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Reviewers This report has been reviewed in draft form by individuals chosen for their diverse perspectives and technical expertise, in accordance with procedures approved by the NRC's Report Review Committee. The purpose of this independent review is to provide candid and critical comments that will assist the institution in making its published report as sound as possible and to ensure that the report meets institutional standards for objectivity, evidence, and responsiveness to the study charge. The review comments and draft manuscript remain confidential to protect the integrity of the deliberative process. We wish to thank the following individuals for their review of this report: R. JOHN COLLIER, Harvard Medical School JAMES W. CURRAN, Rollins School of Public Health, Emory University BRADLEY N. DOEBBELING, University of Iowa Colleges of Medicine and Public Health THOMAS R. FLEMING, University of Washington DOUGLAS T. GOLENBOCK, University of Massachusetts Medical School MARY GRACE KOVAR, National Opinion Research Center, University of Chicago MYRON M. LEVINE, School of Medicine, University of Maryland at Baltimore GEORGES PETER, Brown University School of Medicine ALEXANDER WALKER, Harvard School of Public Health Although the reviewers listed above have provided many constructive comments and suggestions, they were not asked to endorse the conclusions or recommendations nor did they see the final draft of the report before its release. The review of this report was overseen by Morton Swartz, Massachusetts General Hospital, and Paul D. Stolley, School of Medicine, University of Maryland at Baltimore. Appointed by the National Research Council and Institute of Medicine, they were responsible for making certain that an independent examination of this report was carried out in accordance with institutional procedures and that all review comments were carefully considered. Responsibility for the final content of this report rests entirely with the authoring committee and the institution.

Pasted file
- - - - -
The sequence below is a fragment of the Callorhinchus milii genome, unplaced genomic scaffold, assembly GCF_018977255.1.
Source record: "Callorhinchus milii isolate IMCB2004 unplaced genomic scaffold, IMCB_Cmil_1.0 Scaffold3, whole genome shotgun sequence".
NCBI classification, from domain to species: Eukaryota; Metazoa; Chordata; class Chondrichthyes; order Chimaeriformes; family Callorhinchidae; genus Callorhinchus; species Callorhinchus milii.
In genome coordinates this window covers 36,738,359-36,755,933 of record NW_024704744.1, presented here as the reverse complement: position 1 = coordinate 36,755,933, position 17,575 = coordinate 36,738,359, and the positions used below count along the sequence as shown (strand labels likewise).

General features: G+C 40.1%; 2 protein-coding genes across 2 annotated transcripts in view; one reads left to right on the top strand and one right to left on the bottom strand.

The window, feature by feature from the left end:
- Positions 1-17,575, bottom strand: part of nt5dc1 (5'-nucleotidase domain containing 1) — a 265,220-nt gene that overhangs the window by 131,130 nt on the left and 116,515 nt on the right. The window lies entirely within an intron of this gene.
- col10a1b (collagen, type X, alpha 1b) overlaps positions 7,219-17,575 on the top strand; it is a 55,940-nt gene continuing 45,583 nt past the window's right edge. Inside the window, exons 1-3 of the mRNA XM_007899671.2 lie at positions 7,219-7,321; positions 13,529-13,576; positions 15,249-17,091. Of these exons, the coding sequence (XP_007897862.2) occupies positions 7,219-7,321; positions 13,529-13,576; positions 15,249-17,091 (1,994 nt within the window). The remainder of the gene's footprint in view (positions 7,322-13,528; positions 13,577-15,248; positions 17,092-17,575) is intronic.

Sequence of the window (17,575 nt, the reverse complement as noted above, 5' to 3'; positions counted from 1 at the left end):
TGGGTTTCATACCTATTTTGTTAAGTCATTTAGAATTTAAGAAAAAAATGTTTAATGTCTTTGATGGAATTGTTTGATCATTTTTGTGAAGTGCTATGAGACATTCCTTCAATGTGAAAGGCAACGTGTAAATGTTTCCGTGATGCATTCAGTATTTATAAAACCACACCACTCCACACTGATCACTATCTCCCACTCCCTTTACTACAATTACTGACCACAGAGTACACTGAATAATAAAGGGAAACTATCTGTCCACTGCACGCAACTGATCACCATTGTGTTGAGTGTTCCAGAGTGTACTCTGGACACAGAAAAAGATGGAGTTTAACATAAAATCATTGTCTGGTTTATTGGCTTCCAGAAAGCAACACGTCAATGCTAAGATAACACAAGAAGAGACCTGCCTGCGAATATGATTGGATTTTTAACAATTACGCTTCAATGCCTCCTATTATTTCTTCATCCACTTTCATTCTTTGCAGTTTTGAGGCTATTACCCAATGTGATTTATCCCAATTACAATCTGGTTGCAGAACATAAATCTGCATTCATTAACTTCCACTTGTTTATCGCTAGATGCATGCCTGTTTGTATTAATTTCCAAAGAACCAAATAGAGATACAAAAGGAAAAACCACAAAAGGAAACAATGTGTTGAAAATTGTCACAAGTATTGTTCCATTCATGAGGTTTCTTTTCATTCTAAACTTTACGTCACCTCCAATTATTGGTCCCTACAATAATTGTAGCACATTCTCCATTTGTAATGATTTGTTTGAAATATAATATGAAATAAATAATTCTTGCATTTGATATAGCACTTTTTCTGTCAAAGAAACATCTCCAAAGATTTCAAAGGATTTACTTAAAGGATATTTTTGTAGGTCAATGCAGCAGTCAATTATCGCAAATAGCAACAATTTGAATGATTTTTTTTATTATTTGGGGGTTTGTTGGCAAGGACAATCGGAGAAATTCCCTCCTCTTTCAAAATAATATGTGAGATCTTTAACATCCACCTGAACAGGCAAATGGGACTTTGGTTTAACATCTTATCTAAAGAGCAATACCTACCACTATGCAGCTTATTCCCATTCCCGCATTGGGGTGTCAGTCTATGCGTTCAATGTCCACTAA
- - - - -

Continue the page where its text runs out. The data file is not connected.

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Contents     EXECUTIVE SUMMARY   1     Study Process,   2     Overall Assessment of the CDC Research Plan,   2     Proposed Studies on the Efficacy of the Anthrax Vaccine,   4     Proposed Studies on the Safety of the Anthrax Vaccine,   5     Proposed Studies on the Acceptability of the Anthrax Vaccine,   8     Research Gaps,   8     Bioterrorism and Research Needs,   9     A Need for a Single Program Leader,   10     References,   16 1   INTRODUCTION   18     Origin of the Study,   18     Study Process and Information Sources,   20     Interim Report,   20     Related Reports,   21     Organization of the Report,   22     References,   22 2   BACKGROUND   23     Anthrax Disease,   24     Anthrax Vaccine,   25     Immunogenicity and Efficacy Issues,   26     Regulatory Considerations,   26     Safety Concerns About the Anthrax Vaccine,   27     Vaccine Adverse Event Reporting System,   28     Defense Medical Surveillance System,   29     References,   30